Partial and Complete Dentures replace natural teeth and gums and both types of dentures can be removed for cleaning. It generally takes a few appointments to fabricate new dentures. The first step is a complete exam, followed by impressions, and ultimately a series of try ins in which fit, placement and shade of teeth are discussed.
Partial dentures are made up of one or more artificial teeth held in place by clasps that fit onto nearby natural teeth and are generally fabricated when nearby teeth are not strong enough to hold a bridge and/or when there's a fair number of teeth missing.
Complete dentures replace a full upper or lower arch of missing teeth. They adhere via suction but can be removed for cleaning as noted above.
Both partial and complete dentures can be challenging to get used to initially. As such, intermittent adjustments are usually part of the process and both types of dentures usually require relines when retention becomes an issue after prolonged use.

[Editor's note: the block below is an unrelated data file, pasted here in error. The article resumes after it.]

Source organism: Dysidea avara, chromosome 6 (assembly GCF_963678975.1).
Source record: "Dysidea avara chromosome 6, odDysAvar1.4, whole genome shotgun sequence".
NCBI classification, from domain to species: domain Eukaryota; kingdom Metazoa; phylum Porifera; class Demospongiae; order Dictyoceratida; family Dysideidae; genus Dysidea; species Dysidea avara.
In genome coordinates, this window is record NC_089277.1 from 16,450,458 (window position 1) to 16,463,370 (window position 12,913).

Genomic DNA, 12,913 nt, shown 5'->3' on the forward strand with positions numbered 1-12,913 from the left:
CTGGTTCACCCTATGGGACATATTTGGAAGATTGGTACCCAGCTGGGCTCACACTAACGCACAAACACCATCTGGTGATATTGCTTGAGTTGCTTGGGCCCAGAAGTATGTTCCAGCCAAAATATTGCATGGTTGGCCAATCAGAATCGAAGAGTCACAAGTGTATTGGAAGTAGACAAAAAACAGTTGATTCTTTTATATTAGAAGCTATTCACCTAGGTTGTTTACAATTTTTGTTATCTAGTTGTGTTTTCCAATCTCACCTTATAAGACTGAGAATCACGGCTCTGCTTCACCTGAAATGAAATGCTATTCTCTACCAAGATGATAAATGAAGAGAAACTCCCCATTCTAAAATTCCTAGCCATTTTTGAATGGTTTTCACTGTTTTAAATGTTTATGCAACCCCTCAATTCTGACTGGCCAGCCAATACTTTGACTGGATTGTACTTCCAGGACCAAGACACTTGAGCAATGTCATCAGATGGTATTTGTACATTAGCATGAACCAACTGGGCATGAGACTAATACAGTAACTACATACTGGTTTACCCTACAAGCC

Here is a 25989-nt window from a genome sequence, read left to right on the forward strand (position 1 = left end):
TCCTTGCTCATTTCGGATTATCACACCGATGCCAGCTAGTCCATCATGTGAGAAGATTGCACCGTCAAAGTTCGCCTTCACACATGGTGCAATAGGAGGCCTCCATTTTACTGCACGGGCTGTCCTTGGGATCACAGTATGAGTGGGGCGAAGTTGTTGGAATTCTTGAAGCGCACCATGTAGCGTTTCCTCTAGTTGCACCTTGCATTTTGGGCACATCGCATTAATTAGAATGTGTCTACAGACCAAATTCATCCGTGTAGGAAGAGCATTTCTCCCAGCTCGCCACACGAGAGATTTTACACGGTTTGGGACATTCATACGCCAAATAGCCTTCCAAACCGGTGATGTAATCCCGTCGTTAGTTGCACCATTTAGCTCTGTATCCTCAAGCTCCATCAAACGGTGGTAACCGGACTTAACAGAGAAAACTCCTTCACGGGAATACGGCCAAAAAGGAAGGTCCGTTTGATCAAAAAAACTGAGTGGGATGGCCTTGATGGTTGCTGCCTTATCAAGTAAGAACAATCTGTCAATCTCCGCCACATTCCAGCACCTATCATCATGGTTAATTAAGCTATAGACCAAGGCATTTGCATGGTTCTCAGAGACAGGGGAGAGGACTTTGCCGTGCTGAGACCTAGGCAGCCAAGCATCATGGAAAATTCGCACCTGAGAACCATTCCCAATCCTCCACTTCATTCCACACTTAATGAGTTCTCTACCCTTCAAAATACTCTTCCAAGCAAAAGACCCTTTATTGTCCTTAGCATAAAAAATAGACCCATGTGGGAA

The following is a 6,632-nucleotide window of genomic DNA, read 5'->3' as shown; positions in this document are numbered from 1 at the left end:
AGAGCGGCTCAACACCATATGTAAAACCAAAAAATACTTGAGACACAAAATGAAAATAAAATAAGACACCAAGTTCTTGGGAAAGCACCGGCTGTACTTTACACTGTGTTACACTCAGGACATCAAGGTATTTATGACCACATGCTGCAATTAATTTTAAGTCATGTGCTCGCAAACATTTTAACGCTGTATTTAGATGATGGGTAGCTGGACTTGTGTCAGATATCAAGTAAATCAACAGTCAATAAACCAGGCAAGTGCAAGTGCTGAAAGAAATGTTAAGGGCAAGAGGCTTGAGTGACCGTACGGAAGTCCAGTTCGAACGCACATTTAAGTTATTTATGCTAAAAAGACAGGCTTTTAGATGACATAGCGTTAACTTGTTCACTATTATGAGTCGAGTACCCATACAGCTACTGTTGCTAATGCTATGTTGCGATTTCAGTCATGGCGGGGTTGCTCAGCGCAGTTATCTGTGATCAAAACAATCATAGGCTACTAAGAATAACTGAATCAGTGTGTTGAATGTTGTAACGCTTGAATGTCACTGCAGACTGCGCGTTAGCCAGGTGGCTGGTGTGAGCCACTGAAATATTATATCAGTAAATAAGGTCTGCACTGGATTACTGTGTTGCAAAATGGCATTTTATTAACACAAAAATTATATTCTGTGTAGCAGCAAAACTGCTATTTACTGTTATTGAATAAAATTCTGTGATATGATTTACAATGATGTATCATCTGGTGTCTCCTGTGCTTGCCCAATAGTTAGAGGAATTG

Caring for your Dentures
Dentures need to be cleaned every day just like natural teeth. Otherwise, plaque and tartar builds up causing stain, bad breath,gum problems, and tooth decay in remaining teeth if applicable.
To clean dentures: fill the sink with water to prevent damage to the denture if dropped, then remove the dentures & rinse them off with water. After that, using a denture or regular brush: brush them off using a denture cleaner or mild soap. Be sure to brush all surfaces of the denture including under the clasps where bacteria collect taking care not to damage the plastic or attachments and then rinse them well with water again before inserting them back in place.
Soak dentures in warm water overnight with or without denture cleanser. If dentures have metal clasps: use warm water for soaking (vs. hot) to avoid damaging the applicable metal. Always store dentures in water to stop them from drying out or warping whenever they are not in use.